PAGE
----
Dysregulated Levels of Fat Molecules Found in FA Skin Cells in Study

Results show altered levels of ceramides – fats that help maintain cells

Marisa Wexler, MS avatar

by Marisa Wexler, MS |

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Skin cells of people with Friedreich’s ataxia (FA) show dysregulated levels of fat molecules, including abnormal levels of a class of fats called ceramides that are important for maintaining cellular membranes, a new study shows.

Moreover, the researchers noted that impairments in fat molecules known as lipids “predicted the severity of” FA in patients.

“Together with previous findings on lipids in [FA], our work suggests that lipid accumulation affects all tissues, and could be a secondary toxicity mechanism affecting membrane integrity early on,” the team wrote.

The study, “Skin fibroblast metabolomic profiling reveals that lipid dysfunction predicts the severity of Friedreich’s ataxia,” was published in the Journal of Lipid Research.

A genetic condition, Friedreich’s ataxia is caused by mutations in the gene that provides instructions for making frataxin, a protein that’s important for the function of energy-generating mitochondria. Mitochondria are known as the powerhouses of cells. The lack of frataxin leads to disturbances in the metabolic profiles of cells, which remain incompletely understood.

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Studying fat molecules in FA

Now, a team of scientists in the U.S. conducted a series of experiments to examine the overall profiles of lipids in fibroblasts collected from people with FA. Fibroblasts are structural cells that can be easily collected from the skin.

“Ideally, metabolic and lipidomic abnormalities should be studied in the most affected tissues, but frataxin deficiency is present in all tissues to different extents. Since it is difficult to sample human cardiac tissue from living individuals, peripheral tissues, such as fibroblasts, can be used as models to study metabolic profiles of [FA],” the researchers wrote.

“Fibroblasts in [cell] culture have the additional advantage of not being influenced by diet or environment, thus providing a stable system for comparing metabolic flux between patients and controls,” the team added.

The analysis included fibroblasts from nine people with Friedreich’s ataxia, as well as nine individuals without the disorder, who served as controls. In both groups, the mean age was in the mid-20s.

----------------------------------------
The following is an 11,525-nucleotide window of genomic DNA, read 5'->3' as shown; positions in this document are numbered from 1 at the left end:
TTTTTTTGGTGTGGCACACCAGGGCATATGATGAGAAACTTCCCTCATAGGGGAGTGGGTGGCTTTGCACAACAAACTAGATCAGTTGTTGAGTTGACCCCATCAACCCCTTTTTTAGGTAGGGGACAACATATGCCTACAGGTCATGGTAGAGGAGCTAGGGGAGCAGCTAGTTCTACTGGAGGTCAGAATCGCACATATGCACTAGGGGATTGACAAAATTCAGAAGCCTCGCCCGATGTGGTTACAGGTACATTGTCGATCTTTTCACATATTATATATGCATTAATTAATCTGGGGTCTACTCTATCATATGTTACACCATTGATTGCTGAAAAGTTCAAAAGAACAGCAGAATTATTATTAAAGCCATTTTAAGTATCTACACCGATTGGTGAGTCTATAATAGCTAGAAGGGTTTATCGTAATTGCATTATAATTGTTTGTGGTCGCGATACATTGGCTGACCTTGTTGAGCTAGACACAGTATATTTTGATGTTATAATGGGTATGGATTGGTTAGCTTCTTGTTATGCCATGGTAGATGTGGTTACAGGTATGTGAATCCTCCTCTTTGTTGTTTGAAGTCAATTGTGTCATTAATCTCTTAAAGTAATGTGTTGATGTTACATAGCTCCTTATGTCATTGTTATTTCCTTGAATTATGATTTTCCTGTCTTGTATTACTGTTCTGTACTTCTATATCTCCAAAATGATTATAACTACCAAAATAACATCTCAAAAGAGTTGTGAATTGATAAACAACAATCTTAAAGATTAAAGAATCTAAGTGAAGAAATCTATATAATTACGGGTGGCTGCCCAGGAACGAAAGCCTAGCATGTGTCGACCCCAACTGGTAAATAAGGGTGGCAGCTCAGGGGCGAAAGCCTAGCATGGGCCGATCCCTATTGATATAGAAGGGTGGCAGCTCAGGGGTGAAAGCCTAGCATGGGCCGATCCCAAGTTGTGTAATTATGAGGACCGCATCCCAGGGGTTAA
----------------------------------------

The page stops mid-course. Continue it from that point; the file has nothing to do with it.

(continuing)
More than 500 different lipid molecules were analyzed. The results showed that fibroblasts from FA patients have a “considerably dysregulated lipid profile,” the team reported. The investigators also noted changes in the levels of several types of lipids, including acylcarnitines and polyunsaturated fatty acids (PUFA).

In particular, several acylcarnitines were found at higher levels in FA fibroblasts. Higher levels of acylcarnitines were associated with longer GAA repeats — a specific set of DNA building blocks that are repeated more than normal in people with FA. Generally, more GAA repeats associate with more severe and rapidly progressing symptoms, as well as a younger age at FA onset.

The findings also indicated altered levels of a class of lipids called ceramides, which play a number of important biological roles including helping to maintain the membranes of cells. The researchers noted that similar findings have been previously reported in the heart cells of people with Friedreich’s ataxia.

“Ceramides are one of the most studied class of bioactive sphingolipids, as they regulate stress resistance, proliferation, differentiation, and maturation of different cells. Local or global dysregulation of ceramide levels can affect the cellular biology at multiple levels, thus contributing to disease,” the researchers wrote.

Statistical analyses revealed a negative correlation between both ceramide and acylcarnitine levels with the amount of frataxin; in other words, individuals with lower frataxin levels tended to have higher ceramide levels.

“Altogether, our work demonstrates that the levels of ceramides and acylcarnitines, directly correlate with disease severity in FRDA [Friedreich’s ataxia], making them possible biomarkers of disease,” the researchers concluded.